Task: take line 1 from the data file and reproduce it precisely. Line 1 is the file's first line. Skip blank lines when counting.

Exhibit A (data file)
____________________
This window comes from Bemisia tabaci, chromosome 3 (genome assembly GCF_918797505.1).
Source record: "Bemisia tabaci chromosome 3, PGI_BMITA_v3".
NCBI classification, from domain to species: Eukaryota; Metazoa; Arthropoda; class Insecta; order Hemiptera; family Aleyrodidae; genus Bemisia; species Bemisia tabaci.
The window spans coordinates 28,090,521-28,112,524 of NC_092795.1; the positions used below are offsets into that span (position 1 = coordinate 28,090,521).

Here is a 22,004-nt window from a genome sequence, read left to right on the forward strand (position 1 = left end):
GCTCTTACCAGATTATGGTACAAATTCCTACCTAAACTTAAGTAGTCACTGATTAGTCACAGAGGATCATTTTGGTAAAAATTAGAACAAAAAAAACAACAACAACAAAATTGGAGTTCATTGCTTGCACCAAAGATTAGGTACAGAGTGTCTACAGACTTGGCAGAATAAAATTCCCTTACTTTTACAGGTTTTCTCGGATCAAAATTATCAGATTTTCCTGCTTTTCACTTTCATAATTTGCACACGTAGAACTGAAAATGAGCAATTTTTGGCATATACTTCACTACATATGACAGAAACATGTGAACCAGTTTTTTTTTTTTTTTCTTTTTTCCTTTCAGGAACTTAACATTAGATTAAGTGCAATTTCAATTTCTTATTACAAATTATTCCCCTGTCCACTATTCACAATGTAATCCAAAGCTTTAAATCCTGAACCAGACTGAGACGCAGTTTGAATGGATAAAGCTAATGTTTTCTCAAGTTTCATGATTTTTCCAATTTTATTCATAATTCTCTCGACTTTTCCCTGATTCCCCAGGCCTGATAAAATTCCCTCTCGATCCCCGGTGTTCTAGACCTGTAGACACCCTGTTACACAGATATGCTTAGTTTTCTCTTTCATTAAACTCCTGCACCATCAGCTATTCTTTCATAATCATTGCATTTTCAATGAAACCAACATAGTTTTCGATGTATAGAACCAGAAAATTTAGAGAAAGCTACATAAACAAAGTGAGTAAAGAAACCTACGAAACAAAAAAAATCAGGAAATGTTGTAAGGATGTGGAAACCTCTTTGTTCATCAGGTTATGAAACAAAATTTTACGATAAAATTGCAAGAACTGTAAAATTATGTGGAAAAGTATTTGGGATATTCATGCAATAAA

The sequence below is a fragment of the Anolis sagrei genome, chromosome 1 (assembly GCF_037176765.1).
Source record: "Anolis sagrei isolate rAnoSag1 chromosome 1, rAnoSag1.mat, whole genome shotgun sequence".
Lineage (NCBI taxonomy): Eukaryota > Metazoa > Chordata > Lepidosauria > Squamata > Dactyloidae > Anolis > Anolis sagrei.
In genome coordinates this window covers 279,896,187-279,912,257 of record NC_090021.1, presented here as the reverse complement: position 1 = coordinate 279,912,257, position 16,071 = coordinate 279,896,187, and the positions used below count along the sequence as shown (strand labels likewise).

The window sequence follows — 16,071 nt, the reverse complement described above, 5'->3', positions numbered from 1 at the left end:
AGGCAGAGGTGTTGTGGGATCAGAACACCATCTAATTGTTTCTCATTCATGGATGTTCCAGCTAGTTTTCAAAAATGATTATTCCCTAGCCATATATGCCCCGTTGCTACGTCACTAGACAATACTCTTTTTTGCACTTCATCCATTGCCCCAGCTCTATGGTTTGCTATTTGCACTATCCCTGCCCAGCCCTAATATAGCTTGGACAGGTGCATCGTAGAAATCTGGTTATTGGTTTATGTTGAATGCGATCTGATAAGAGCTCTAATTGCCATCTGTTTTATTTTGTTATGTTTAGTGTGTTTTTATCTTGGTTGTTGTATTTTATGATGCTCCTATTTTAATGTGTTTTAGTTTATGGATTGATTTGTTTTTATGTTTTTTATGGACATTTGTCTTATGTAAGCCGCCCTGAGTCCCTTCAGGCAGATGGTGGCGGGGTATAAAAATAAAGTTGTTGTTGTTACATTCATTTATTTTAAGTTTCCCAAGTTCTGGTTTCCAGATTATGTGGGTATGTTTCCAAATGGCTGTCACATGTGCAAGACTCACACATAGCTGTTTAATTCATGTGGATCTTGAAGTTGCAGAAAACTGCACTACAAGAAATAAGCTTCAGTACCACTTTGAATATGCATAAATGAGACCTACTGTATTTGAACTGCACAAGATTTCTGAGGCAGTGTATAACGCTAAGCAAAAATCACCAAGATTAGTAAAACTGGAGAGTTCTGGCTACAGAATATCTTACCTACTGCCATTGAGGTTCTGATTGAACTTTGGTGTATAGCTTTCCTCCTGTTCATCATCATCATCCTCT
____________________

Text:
This window comes from Bemisia tabaci, chromosome 3 (genome assembly GCF_918797505.1).